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Schwartz, M.M. (2002). Locating Trauma: A Commentary on Ruth Leys's Trauma: A Genealogy: Ruth Leys. Trauma: A Genealogy. Chicago: University of Chicago Press, 2000. x + 318 pp. $55.00 ($19.00 pb).. Am. Imago, 59(3):367-384.

(2002). American Imago, 59(3):367-384

Review Essay

Locating Trauma: A Commentary on Ruth Leys's Trauma: A Genealogy: Ruth Leys. Trauma: A Genealogy. Chicago: University of Chicago Press, 2000. x + 318 pp. $55.00 ($19.00 pb).

Review by:
Murray M. Schwartz

“Analysis should lead to the sharing of a truth supposed possible between the analyst and the analysand, acknowledgment of which aids in their mutual emancipation.”

—André Green, “The Double and the Absen.”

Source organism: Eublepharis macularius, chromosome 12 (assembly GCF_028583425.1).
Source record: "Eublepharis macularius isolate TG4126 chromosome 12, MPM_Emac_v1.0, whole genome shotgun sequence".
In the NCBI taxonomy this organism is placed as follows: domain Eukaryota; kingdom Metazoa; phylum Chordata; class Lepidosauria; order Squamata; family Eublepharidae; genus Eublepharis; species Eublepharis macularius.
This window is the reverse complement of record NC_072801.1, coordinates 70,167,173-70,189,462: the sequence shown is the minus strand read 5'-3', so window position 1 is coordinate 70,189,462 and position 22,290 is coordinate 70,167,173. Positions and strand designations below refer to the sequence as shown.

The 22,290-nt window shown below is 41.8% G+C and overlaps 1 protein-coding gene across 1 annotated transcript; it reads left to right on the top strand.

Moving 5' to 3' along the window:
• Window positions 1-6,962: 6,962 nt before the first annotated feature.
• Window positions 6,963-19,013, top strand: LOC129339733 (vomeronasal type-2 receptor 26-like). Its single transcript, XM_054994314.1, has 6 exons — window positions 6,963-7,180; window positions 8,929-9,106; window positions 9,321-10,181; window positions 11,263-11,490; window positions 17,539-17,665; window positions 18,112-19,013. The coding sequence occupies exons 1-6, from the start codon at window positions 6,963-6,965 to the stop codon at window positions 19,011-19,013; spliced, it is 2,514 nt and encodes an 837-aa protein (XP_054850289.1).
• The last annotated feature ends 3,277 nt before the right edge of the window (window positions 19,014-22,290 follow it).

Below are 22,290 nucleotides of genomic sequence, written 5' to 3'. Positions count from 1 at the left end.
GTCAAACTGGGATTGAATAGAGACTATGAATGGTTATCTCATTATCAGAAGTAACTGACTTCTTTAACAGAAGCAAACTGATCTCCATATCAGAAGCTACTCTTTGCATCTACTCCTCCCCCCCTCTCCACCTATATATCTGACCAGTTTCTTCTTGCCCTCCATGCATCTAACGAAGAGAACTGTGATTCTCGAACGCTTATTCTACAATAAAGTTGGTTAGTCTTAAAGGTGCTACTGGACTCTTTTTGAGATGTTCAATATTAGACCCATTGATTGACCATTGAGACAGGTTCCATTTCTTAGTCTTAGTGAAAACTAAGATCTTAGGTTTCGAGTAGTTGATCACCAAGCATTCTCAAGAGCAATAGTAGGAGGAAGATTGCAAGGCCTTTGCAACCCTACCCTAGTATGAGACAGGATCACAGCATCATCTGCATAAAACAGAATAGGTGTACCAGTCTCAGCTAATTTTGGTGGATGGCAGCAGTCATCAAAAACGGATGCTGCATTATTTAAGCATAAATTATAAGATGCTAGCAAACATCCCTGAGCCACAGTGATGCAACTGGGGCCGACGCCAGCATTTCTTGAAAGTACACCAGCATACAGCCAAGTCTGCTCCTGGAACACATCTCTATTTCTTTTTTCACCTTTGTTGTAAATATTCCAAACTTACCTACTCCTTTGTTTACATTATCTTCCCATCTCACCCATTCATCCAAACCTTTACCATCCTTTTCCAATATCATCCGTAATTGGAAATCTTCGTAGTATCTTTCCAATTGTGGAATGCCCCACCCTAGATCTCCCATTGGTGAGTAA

We speak of trauma incessantly these days, so much so that when a recent story in The New York Times about troubles in the Catholic church casually refers to “the now familiar trauma of a sexual abuse scandal” (5/14/02), we may not pause to reflect on the many questions the phrase implies. In what sense can a trauma be “familia.”? Is the scandal itself traumatic, or the fact of its occurrence, or is it the sexual abuse alone? For whom is this abuse traumatic? To what extent has the scandal simply occurred and in what ways is it a media creation, defined for its political and economic uses? And is not “abuse,” like trauma, another term incessantly used to refer to or evoke an enormous variety of experiences? Elastic uses of loaded terms seem symptomatic of our times, and the list could go on. Add “addiction,” for example, or “victim.” The events of September 11, 2001, have certainly exacerbated the stretch marks of linguistic usage, but the problem of locating sources and meanings of overwhelming experiences and psychic dangers was felt urgently long before that disruptive day. The burgeoning interdisciplinary literature on trauma is both a response to and a symptom of our times, and Ruth Leys's Trauma: A Genealogy aims to clarify the central issues.

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